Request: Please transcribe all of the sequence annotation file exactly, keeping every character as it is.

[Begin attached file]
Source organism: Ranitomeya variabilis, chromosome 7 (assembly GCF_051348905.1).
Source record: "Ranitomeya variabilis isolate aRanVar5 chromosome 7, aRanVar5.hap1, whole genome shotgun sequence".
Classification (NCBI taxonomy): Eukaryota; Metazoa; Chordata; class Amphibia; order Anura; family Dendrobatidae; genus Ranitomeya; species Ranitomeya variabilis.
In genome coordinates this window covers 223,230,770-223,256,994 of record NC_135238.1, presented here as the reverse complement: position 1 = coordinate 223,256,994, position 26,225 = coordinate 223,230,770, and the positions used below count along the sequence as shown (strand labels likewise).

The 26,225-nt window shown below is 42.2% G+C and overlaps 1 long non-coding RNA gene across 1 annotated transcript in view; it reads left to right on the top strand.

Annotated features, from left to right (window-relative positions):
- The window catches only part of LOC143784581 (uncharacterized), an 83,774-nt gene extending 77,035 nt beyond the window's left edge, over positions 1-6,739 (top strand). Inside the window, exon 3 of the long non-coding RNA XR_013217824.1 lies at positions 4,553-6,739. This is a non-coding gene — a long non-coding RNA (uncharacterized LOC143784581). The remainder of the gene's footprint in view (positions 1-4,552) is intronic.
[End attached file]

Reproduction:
Source organism: Ranitomeya variabilis, chromosome 7 (assembly GCF_051348905.1).
Source record: "Ranitomeya variabilis isolate aRanVar5 chromosome 7, aRanVar5.hap1, whole genome shotgun sequence".
Classification (NCBI taxonomy): Eukaryota; Metazoa; Chordata; class Amphibia; order Anura; family Dendrobatidae; genus Ranitomeya; species Ranitomeya variabilis.
In genome coordinates this window covers 223,230,770-223,256,994 of record NC_135238.1, presented here as the reverse complement: position 1 = coordinate 223,256,994, position 26,225 = coordinate 223,230,770, and the positions used below count along the sequence as shown (strand labels likewise).

The 26,225-nt window shown below is 42.2% G+C and overlaps 1 long non-coding RNA gene across 1 annotated transcript in view; it reads left to right on the top strand.

Annotated features, from left to right (window-relative positions):
- The window catches only part of LOC143784581 (uncharacterized), an 83,774-nt gene extending 77,035 nt beyond the window's left edge, over positions 1-6,739 (top strand). Inside the window, exon 3 of the long non-coding RNA XR_013217824.1 lies at positions 4,553-6,739. This is a non-coding gene — a long non-coding RNA (uncharacterized LOC143784581). The remainder of the gene's footprint in view (positions 1-4,552) is intronic.